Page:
I will confess that I had grown weary of the McCain POW war hero story. It just always seemed like a patriotism one-upmanship thing to me. I was glad when Fred Thompson (I think it was him) acknowledged that being a POW does not qualify one to be president. I was glad to hear that said. But all in all my reaction had "OK, do we have to hear that story again!"
Last night in listening to McCain I think I finally got it. Frankly I was moved, to tears, as he talked about being thankful for his sufferings for what they taught him. And to get a feel for the thousands of acts of kindness, courage, encouragement, support, love, real and true love, POW to POW gave me another insight to McCain's heart. But mostly it was understanding how the event changed the man.
It seems McCain had a kind of conversion (not necessarily a religious one though it may have been, I don't know), a personal transformation that reached into the core of his person as he walked through his suffering. He learned through suffering. He learned a lot about himself, his pride, has selfishness, his cockiness, his independent spirit. And he ultimately survived and avoided suicide or death by withering away because he was loved and served and encouraged by his fellow prisoners. He was a broken man physically and otherwise, but not just in the sense that he finally gave in to the torture and said things his torturers told him to say. No, it was deeper, a deeper kind of being broken.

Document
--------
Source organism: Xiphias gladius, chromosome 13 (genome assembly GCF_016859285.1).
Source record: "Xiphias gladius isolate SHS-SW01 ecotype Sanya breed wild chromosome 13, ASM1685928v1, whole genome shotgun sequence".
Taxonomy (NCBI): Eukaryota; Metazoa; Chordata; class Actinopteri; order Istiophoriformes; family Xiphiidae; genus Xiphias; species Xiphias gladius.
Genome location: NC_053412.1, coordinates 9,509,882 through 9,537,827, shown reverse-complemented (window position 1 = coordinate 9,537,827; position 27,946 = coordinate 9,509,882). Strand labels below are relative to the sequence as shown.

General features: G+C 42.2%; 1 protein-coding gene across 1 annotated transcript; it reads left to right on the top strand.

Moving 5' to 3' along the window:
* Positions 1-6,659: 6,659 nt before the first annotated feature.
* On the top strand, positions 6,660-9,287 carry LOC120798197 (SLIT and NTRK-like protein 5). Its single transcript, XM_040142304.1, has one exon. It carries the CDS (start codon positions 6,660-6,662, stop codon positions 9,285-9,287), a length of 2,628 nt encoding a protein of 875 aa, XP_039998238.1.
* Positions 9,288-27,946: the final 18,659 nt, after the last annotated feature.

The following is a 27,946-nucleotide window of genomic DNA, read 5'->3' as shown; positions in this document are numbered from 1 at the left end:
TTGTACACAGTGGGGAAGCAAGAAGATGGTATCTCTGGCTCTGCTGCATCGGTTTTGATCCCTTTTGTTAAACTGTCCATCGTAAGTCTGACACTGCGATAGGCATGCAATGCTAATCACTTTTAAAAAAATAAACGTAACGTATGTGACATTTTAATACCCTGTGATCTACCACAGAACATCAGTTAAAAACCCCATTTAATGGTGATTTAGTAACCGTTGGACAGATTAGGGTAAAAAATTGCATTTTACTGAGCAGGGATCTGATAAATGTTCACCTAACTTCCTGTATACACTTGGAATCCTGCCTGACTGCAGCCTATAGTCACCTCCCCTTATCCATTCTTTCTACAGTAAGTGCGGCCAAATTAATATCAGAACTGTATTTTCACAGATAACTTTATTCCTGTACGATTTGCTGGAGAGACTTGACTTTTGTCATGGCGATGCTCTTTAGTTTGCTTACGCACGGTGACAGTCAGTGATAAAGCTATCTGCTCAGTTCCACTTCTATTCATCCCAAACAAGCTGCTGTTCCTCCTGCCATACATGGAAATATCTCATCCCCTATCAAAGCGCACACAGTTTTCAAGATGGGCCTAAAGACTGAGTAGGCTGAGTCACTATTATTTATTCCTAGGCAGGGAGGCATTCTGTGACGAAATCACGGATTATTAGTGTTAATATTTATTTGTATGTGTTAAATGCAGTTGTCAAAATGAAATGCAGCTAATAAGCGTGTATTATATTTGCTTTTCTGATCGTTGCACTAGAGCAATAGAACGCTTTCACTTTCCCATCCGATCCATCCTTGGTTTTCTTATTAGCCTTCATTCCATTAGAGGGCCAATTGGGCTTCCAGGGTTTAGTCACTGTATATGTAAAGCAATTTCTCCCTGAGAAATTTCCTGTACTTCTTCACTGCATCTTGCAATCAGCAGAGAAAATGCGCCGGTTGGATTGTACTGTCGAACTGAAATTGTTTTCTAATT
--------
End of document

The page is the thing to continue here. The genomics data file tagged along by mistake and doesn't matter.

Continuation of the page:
I understand now John McCain's motivation, his gratitude, his desire to give back, to give of himself in public service. I am reminded of Tom Hank's character in saving Private Ryan and those haunting words at the end, "Earn this." Of course no man could possibly earn such a thing, and I am brought to tears every time I watch the grown up Private Ryan at the end of that movie weighted down by that terrible burden.
I don't think McCain carries that sort of dreadful burden. His I think is more a burden of gratitude, of service, of giving back, of wanting to make better the country that provided the men who loved him and served him and kept him alive. The narrative makes sense to me now. His "America first" makes sense to me now - not merelty some patriotic blather but a deeply ingrained perspective forged in his sufferings.
It doesn't mean that all of his quirks left him, or that he had no more pride to deal with. But it is very easy to read pride into a man bucking the system than one playing by its rules when it isnlt really there.
And I really don't think McCain gives a lick about party. He just fits better in one than the other.
Calling education THE civil rights issue of the 21st century I think is profound and spot on. I agreed with every single word he said on that subject.
I also thought is was deeply thought provoking to speak of how our present approaches to a multitude of issues were formed under a different set of assumptions and rules, and that we have to adjust to the new world we find ourselves in - adjust and change in almost every area of government. I think that that is a profound thought which I have not heard articulated in this campaign and which I think is correct. The old guy, the grey haired one, he seems to be the one most in tune with today, and how we must adjust and change to address creativelty the new world in which we find ourselves - that new "flat" earth we now walk upon.
All in all I was most moved in both conventions by John McCain. I look forward to voting for him.